Molecular methods for diagnosing infectious diseases have become part of routine testing algorithms in clinical laboratories of all sizes. Laboratory and clinical personnel are enthusiastic about this because molecular testing provides higher sensitivity and specificity and, in most cases, a shorter turnaround time than traditional methodologies, wrote Elizabeth Palavecino, MD, in the April issue of CLN.

For example, while conventional culture and susceptibility testing may require 72 hours to produce results, multiplex PCR assays can do so in 1 to 3 hours after the blood culture is flagged as positive by the blood culture instrument. Benefits from this rapid testing will be realized if therapeutic decisions are made as soon as results are available; therefore, support from an antimicrobial stewardship team is paramount to achieve the goals of cost-effective testing and improved patient outcomes.

Based on the increased acceptance of these tests in clinical practice, manufacturers have developed a wide variety of options—both instruments and assays—from which laboratories can choose. The technology has evolved from manual to fully automated, closed systems that provide sample-to-result automation. To date, there are two Food and Drug Administration-cleared molecular blood culture panels: The FilmArray Blood Culture Identification panel manufactured by Biofire Diagnostics, and the Verigene blood culture test manufactured by Nanosphere. A sample from a positive blood culture bottle is tested on the corresponding system and all three reactions—sample preparation, amplification, and detection—are performed automatically by the instrument. The FilmArray assay is offered as a panel that detects gram negative, gram positive, and yeasts. The Verigene assay uses a separate detection panel for gram positive and gram negative, with the panel selected based on Gram stain results.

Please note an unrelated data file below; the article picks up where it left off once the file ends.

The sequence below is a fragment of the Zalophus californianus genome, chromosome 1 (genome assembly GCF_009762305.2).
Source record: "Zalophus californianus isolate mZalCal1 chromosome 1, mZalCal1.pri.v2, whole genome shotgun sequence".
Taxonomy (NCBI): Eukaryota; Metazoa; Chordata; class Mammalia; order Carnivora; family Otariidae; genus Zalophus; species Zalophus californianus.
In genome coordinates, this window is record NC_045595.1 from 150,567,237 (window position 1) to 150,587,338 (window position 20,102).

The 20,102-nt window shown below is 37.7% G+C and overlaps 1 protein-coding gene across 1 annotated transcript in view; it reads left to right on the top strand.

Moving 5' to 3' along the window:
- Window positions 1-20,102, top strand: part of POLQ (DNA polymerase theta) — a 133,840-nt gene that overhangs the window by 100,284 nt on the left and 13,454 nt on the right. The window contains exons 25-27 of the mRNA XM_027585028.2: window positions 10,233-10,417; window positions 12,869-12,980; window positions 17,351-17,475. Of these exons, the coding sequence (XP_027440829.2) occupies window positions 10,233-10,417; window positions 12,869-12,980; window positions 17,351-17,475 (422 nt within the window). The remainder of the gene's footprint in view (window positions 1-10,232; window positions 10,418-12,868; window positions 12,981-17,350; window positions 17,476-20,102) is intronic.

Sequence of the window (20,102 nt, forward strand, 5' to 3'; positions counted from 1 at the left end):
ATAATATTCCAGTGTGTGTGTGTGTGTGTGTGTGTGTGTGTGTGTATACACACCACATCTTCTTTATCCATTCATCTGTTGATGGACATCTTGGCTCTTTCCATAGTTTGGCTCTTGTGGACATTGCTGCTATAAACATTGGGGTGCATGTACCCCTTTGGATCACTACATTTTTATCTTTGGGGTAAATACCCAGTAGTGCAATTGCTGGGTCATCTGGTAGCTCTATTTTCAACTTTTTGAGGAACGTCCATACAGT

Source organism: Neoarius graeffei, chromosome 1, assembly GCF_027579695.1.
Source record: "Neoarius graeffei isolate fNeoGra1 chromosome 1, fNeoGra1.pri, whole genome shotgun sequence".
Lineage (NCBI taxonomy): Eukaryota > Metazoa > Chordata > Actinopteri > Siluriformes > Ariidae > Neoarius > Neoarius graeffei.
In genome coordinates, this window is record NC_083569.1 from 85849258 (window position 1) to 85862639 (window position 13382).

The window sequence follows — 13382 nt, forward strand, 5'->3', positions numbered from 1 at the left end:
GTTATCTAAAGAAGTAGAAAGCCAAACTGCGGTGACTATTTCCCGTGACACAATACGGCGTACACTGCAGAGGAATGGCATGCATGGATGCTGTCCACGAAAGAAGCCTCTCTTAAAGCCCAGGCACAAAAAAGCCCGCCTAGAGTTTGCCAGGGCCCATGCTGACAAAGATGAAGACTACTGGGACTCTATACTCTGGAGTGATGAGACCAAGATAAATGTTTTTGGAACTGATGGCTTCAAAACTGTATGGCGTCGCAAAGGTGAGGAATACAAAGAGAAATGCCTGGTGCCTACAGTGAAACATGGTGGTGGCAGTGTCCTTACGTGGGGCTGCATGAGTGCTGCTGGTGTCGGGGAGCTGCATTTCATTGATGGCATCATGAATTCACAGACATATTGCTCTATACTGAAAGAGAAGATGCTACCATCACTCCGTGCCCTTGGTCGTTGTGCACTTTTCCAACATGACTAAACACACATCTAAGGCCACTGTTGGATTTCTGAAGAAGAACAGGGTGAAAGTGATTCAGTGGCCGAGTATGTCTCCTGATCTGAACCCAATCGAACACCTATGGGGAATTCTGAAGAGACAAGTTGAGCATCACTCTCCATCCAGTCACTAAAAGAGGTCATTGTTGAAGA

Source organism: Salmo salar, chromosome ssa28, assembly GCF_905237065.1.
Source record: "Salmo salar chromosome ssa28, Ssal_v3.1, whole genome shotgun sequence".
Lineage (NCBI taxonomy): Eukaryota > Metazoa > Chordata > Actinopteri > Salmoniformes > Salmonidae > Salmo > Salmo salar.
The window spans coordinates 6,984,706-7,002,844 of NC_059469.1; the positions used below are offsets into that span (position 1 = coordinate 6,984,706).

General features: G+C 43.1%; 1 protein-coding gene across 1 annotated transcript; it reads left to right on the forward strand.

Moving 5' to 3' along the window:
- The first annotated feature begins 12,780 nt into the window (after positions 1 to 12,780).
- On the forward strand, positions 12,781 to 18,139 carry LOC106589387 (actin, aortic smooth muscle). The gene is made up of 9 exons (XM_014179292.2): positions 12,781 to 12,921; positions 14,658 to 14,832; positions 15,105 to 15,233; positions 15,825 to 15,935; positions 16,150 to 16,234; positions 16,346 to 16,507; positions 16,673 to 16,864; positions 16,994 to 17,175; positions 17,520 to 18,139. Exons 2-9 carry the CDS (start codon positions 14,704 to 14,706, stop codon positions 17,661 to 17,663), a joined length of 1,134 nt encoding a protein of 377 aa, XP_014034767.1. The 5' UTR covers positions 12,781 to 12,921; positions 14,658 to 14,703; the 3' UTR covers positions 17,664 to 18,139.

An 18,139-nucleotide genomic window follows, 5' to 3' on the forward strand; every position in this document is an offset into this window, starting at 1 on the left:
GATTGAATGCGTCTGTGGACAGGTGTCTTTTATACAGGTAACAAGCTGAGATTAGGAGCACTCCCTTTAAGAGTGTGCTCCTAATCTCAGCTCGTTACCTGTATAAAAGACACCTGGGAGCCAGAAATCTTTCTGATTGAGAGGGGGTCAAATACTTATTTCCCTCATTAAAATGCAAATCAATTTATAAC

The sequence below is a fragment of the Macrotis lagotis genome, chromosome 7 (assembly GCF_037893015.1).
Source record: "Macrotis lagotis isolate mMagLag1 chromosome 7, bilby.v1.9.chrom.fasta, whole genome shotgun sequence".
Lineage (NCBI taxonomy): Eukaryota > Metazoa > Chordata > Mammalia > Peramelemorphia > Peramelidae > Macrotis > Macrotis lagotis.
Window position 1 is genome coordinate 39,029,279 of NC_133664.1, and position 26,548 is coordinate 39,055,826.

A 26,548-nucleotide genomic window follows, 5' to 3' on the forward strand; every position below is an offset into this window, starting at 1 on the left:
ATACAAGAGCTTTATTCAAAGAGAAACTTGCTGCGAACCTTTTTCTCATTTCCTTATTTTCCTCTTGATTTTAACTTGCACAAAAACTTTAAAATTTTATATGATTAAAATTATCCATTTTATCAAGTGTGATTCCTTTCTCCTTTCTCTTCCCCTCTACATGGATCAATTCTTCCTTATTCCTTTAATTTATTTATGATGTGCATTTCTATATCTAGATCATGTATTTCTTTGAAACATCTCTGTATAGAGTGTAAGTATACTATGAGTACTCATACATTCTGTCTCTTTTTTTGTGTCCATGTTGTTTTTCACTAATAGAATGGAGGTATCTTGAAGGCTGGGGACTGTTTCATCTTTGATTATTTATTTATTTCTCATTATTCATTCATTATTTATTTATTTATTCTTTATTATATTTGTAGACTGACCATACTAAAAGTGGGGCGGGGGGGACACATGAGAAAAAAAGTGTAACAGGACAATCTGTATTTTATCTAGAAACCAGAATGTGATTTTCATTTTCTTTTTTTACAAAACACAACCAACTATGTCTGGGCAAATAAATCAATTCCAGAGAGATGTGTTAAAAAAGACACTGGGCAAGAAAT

Evaluation of both of these panels has shown that they accurately identify most leading causes of bloodstream infections and provide results significantly faster than traditional methodologies, enabling clinicians to prescribe appropriate therapy much earlier.

Pick up the April issue of CLN to learn more about advantages and limitations of multiplex PCR assays.